How to Deal with Mistakes
I write this article today, having gone through a number of difficulties in the past week, specially becoming injures and trouble with sticking to my diet. To be honest, it has taken a toll on my overall focus and drive to consistently make progress with the brand, in the gym, and with what I see in the mirror. Knowing that there will be mistakes, you can even call them epic failures, within your daily life is a battle many of us choose to ignore. Let's be frank, it is uncomfortable admit your failures and struggles not only to yourself, but also to your family and peers.
Let's begin with an example of a mishap this week...the injury to my leg. This happens to be a rather chronic adductor injury that flairs up several times a year, especially when I really begin to overwork it. It is something that often creeps into the back of my mind during strenuous workouts that can even effect my overall performance in the gym, more specifically, when lifting legs.
The injury often happens following an intensive workout paired with a night of restless sleep. (Apparently, I move quite erratically in my sleep, which can sometimes lead to waking up feeling like had just been in a street fight.) So in this case, I had woken up with a fair amount of soreness in my leg, which immediately caused me to prepare for the gym in a very cautious manner.
I spent the vast majority of that Saturday morning foam rolling, warming up, and making an conscious effort to properly hydrate. Having began to feel a bit better, I made the decision to hit the gym to try and struggle through the routine. Although I continued to warm up once I had arrived, during the very first rep of my first warm up set, I felt the throbbing pain shoot down my leg. I knew what I had done.
Before I had even began lifting, I knew there was a high risk of becoming injured that day. I thought about it on the entire way to the gym. I could've easily took the day off and just swapped my routine around to make things work...but I was dead set on progress. I had to pay for my decision.
In my opinion, you can typically look at a failure in two separate perspectives, the "What-If's" and the "Now-What's".
Going into the workout that day, there was a chance of me becoming injured, it was something I was very aware of as well as something I accepted. I was willing to take the risk.
At the same time, there was also a chance of making it through the workout uninjured given the fact that I had prepared accordingly with previous times I have injured myself. Although it my be seen as a gamble, I can honest say that I put myself in the best position that I could for that day given the circumstances.
Having injured myself, I have to be completely honest and say that I wasn't all that immediately devastated. I went to bed that night knowing that I had done all that I could in order to have a successful day other than take the day off, a move in which I saw to be a sure ticket to stagnation for the day. There were no "What-If's". I now have a better insight into knowing my limitations when I am presented with a similar situation.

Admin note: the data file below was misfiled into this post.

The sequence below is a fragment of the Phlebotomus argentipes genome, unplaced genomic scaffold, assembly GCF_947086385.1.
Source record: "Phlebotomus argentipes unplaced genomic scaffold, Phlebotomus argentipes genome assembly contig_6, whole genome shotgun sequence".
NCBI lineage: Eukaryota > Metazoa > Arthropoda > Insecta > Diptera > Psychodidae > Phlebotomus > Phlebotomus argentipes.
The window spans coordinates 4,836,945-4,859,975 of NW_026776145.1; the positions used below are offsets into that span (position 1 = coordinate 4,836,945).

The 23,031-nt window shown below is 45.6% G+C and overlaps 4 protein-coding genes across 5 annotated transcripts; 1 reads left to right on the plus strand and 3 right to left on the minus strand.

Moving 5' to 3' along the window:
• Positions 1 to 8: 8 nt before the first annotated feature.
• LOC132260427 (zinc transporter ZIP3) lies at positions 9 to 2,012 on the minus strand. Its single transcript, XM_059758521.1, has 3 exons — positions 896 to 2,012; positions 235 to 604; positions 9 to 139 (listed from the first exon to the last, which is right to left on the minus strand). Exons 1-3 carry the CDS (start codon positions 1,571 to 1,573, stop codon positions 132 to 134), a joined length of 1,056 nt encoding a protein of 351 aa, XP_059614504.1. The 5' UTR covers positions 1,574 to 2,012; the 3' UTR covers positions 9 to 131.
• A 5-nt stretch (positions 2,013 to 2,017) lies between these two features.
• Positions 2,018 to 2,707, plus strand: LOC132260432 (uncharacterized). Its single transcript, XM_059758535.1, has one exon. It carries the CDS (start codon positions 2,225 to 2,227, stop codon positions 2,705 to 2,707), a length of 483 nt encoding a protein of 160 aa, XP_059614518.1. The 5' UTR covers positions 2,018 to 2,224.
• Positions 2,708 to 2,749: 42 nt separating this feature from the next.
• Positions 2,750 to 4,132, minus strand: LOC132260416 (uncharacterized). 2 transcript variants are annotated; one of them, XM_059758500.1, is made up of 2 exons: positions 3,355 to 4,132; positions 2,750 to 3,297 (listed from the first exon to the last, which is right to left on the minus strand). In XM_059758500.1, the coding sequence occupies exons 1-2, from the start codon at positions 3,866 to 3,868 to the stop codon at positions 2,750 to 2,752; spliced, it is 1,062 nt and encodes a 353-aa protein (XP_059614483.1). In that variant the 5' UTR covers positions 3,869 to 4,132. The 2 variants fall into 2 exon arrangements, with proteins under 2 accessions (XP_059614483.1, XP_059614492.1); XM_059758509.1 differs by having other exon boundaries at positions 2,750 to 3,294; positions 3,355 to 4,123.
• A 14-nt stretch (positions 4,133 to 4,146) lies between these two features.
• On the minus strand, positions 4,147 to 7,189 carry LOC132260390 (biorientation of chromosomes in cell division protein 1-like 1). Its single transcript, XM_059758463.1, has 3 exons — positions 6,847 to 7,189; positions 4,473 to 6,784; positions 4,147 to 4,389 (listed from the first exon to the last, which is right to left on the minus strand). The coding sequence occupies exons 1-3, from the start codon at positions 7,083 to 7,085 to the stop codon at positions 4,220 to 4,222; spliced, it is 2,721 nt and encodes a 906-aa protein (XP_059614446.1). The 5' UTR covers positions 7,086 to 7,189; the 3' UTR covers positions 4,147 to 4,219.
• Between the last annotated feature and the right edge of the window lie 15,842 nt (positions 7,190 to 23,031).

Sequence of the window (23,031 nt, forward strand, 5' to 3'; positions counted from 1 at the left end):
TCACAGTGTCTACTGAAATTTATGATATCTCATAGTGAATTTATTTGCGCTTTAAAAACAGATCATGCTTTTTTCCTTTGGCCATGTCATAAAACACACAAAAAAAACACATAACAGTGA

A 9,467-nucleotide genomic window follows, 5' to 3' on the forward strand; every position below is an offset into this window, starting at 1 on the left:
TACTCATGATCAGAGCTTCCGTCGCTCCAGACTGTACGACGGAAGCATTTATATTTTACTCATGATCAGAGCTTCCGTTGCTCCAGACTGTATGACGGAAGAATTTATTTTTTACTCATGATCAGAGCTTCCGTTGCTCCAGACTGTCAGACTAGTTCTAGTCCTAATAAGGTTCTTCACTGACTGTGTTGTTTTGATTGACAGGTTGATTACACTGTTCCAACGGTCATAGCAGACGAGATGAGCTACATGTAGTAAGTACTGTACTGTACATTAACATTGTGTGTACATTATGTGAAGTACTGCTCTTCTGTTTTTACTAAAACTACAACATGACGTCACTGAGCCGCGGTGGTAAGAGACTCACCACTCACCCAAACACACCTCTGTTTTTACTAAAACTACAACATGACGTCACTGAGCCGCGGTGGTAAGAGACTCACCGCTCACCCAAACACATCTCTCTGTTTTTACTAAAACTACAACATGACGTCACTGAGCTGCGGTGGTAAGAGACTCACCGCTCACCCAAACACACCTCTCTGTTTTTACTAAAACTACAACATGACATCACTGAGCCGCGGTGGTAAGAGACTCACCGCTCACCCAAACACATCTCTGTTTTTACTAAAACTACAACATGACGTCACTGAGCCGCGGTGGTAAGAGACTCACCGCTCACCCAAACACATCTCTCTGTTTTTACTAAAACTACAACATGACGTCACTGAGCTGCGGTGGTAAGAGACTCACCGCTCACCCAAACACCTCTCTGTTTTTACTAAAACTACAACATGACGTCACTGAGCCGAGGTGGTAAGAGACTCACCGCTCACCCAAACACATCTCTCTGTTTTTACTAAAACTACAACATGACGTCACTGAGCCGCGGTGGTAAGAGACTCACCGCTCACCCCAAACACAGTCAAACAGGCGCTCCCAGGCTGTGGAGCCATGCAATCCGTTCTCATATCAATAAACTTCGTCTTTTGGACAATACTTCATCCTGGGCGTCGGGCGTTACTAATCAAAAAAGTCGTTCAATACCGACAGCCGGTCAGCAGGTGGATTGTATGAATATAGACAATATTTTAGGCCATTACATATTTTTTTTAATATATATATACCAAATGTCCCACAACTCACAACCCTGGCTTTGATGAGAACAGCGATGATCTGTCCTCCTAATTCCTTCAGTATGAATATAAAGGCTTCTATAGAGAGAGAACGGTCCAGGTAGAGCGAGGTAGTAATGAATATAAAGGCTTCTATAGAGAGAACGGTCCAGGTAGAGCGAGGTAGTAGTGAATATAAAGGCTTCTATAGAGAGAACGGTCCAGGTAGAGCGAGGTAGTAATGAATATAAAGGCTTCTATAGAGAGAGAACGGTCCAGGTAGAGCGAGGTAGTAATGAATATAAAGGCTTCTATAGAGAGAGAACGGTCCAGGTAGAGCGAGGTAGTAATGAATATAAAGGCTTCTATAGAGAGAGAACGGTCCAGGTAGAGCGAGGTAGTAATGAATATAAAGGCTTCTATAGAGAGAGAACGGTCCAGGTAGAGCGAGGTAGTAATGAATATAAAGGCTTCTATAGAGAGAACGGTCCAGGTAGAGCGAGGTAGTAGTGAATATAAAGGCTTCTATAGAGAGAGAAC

Now this scenario may seem a bit drastic to some, I even admit it may seem somewhat irrational. However, I feel as if I am better for it. This principle can be applied to nearly any challenge you may face in your lifetime. Going to bed each night without the weight of the "What-If's" my be one of the most rewarding feelings a person can have. In the end, you will experience significantly less doubt in that you have lived your life to the fullest, one decision at a time.
As you may have noticed, eliminating the "What-If's" may be a stepping stone to continuously making progress in your life, but it comes at a price. Even in the most prepared situations, there is always the chance of failure. This is where the "Now-What's" come into play.
Continuously pushing your boundaries will, in turn, come with a lot of failure along the way. That often leads individuals with feelings of doubt and misdirection. These are the same feelings that caused me to slack off on this blog, and let the injury become such a distraction that my diet suffered as well. I didn't ask myself the most important question..."Now What?"
Asking that simply question after experiencing a failure is the first step to effective dealing with mistakes. Not only does this reflection provide valuable insight to prevent future failures, but it also may provide you with additional opportunities you overlooked.
After asking myself the question of "Now What?", this is the insight I was given.
- Although I may be recovering from the injury, I have the ability to share my insight with others to help prevent them from experiencing/help them overcome a similar situation.
- I know have a better idea as to what my limitations when I find myself on the brink of an injury.
- I have new information on how to properly prepare and recover from this nagging injury, with intentions of completely eliminating it in the future.
- I now have an article I can read that will hold myself accountable in order to prevent future time wasted due to dwelling on an unfortunate incident.
I hope that those reading this have a new insight as to how eliminating doubt in your life as well as learning how to deal with you mistakes. Whether its a tragic life event, a diet slip-up, or the fear of conquering a new adventure, I know you are capable of overcoming the task. I wish you nothing but progress and success in your future.